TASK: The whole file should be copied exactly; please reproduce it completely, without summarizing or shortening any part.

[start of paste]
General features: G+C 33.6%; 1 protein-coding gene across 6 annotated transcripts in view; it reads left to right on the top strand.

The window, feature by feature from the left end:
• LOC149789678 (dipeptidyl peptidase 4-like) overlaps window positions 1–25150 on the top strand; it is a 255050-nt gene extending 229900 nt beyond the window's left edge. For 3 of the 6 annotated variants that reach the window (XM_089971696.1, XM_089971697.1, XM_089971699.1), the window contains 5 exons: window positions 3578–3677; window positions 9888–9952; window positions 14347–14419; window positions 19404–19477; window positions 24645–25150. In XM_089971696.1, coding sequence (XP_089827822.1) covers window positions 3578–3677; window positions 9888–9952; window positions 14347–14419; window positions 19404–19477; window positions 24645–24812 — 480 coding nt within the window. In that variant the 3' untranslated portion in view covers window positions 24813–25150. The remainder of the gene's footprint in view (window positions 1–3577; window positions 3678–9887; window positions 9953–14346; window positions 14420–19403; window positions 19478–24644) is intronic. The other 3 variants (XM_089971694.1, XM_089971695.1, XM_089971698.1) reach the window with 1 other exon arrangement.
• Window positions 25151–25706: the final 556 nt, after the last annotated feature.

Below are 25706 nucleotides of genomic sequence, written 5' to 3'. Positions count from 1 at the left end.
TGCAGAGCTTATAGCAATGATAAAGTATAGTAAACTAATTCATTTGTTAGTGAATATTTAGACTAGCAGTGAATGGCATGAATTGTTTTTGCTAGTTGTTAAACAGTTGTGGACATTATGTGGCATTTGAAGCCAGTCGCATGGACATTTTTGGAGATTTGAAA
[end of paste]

General features: G+C 33.6%; 1 protein-coding gene across 6 annotated transcripts in view; it reads left to right on the top strand.

The window, feature by feature from the left end:
• LOC149789678 (dipeptidyl peptidase 4-like) overlaps window positions 1–25150 on the top strand; it is a 255050-nt gene extending 229900 nt beyond the window's left edge. For 3 of the 6 annotated variants that reach the window (XM_089971696.1, XM_089971697.1, XM_089971699.1), the window contains 5 exons: window positions 3578–3677; window positions 9888–9952; window positions 14347–14419; window positions 19404–19477; window positions 24645–25150. In XM_089971696.1, coding sequence (XP_089827822.1) covers window positions 3578–3677; window positions 9888–9952; window positions 14347–14419; window positions 19404–19477; window positions 24645–24812 — 480 coding nt within the window. In that variant the 3' untranslated portion in view covers window positions 24813–25150. The remainder of the gene's footprint in view (window positions 1–3577; window positions 3678–9887; window positions 9953–14346; window positions 14420–19403; window positions 19478–24644) is intronic. The other 3 variants (XM_089971694.1, XM_089971695.1, XM_089971698.1) reach the window with 1 other exon arrangement.
• Window positions 25151–25706: the final 556 nt, after the last annotated feature.

Below are 25706 nucleotides of genomic sequence, written 5' to 3'. Positions count from 1 at the left end.
TGCAGAGCTTATAGCAATGATAAAGTATAGTAAACTAATTCATTTGTTAGTGAATATTTAGACTAGCAGTGAATGGCATGAATTGTTTTTGCTAGTTGTTAAACAGTTGTGGACATTATGTGGCATTTGAAGCCAGTCGCATGGACATTTTTGGAGATTTGAAA